Historically in the year 1961 Robert J.A. I first proved the experimental transmission of Borrelia, in this case Borrelia anserina, (discovered by Saknarof in the year 1891) by the hematophagous  insect Aedes aegypti in geese of the Caucasus, since then it has been isolated from the blood of infected geese, turkeys, ducks, fowls, partridges, crows and sparrows from all parts of Africa, Australia, Austria, Bulgaria, Brazil, Egypt, East Indies, Germany, Greece, Hungary, India, the U.S.S.R., Rumania and Turkey.

In 1985 Dolby et al. published in France a work of 4 Chronic Erythema Migrans (ECM) cases, where only 1 could be checked the sting by ticks, and raise the possibility that the transmission could have been by mosquitoes and flies (horseflies,  tabanid).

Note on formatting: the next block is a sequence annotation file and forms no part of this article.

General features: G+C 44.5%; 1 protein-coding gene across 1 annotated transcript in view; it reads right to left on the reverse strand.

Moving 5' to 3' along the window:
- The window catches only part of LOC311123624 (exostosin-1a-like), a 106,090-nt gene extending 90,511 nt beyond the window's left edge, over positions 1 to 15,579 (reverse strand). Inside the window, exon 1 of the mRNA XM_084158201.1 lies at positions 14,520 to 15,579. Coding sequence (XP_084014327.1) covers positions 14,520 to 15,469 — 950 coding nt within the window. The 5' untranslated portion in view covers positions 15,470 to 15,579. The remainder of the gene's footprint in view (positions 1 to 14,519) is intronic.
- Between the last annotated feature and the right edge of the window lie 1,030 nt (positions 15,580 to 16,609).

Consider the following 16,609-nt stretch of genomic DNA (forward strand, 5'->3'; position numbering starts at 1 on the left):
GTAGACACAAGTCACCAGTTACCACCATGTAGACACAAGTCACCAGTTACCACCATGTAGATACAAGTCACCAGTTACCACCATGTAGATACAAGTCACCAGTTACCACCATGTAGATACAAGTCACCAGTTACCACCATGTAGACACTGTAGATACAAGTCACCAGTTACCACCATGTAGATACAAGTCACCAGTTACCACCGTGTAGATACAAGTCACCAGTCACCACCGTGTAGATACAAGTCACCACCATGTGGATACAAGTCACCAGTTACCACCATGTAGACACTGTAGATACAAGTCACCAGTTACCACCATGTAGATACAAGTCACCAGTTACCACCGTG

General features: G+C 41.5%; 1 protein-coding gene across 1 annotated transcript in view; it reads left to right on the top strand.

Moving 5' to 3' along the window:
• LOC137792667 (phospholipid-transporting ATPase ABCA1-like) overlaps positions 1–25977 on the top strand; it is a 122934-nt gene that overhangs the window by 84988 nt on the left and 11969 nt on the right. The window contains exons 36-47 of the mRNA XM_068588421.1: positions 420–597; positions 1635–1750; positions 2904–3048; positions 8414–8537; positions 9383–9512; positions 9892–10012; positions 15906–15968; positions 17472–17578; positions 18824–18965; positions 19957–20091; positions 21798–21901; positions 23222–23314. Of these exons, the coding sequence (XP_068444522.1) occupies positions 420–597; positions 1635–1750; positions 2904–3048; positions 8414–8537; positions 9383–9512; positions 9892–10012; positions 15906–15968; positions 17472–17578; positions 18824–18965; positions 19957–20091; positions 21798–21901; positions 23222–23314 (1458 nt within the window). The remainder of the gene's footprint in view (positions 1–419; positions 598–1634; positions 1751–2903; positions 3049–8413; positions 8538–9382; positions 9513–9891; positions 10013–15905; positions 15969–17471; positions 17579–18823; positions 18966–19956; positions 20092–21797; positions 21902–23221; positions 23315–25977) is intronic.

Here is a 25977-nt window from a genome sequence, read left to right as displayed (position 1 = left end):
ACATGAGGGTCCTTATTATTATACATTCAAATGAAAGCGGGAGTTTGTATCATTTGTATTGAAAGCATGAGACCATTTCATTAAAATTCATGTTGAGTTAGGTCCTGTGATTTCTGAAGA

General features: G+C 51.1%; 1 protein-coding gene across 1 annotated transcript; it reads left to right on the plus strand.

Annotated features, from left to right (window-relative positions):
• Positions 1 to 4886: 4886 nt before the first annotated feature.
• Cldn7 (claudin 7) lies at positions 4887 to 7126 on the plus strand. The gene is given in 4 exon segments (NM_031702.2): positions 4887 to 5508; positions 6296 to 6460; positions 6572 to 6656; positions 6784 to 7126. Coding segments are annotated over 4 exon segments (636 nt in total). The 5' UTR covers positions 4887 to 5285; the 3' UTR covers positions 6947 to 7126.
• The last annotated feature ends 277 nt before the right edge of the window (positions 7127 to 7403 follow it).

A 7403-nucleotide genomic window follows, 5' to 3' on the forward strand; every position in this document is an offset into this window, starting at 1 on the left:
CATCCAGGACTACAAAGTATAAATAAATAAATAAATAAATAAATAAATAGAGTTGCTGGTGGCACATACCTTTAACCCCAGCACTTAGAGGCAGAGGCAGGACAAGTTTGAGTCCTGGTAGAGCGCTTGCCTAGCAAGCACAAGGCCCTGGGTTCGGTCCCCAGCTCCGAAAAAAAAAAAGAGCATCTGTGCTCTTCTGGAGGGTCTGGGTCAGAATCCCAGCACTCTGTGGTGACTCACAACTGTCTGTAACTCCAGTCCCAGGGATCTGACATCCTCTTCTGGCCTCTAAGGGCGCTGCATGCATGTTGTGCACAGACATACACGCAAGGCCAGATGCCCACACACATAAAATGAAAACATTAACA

In 1987 Magnareli et al.  conducted a study in Connecticut, United States collecting mosquitoes, horse flies and deer flies, in total 18 species, which were tested for Borrelia Burgdorferi finding a percentage of positivity that varied between 2.9 and 14.3% for blood-sucking insects. They also placed in cages insects with hamsters not contaminated with Borrelia; 11 species of females contaminated with Borrelia Burgdorferi fed on the blood of the hamsters. The spirochete was not found in the hamsters, but one of them presented positive titers of anti-Borrelia antibodies.

From these years they continued publishing works in relation to this subject where it is demonstrated that in a low percentage the Borrelia Burgdorferi can be transmitted by mosquitoes,  horse flies, deer flies, and others.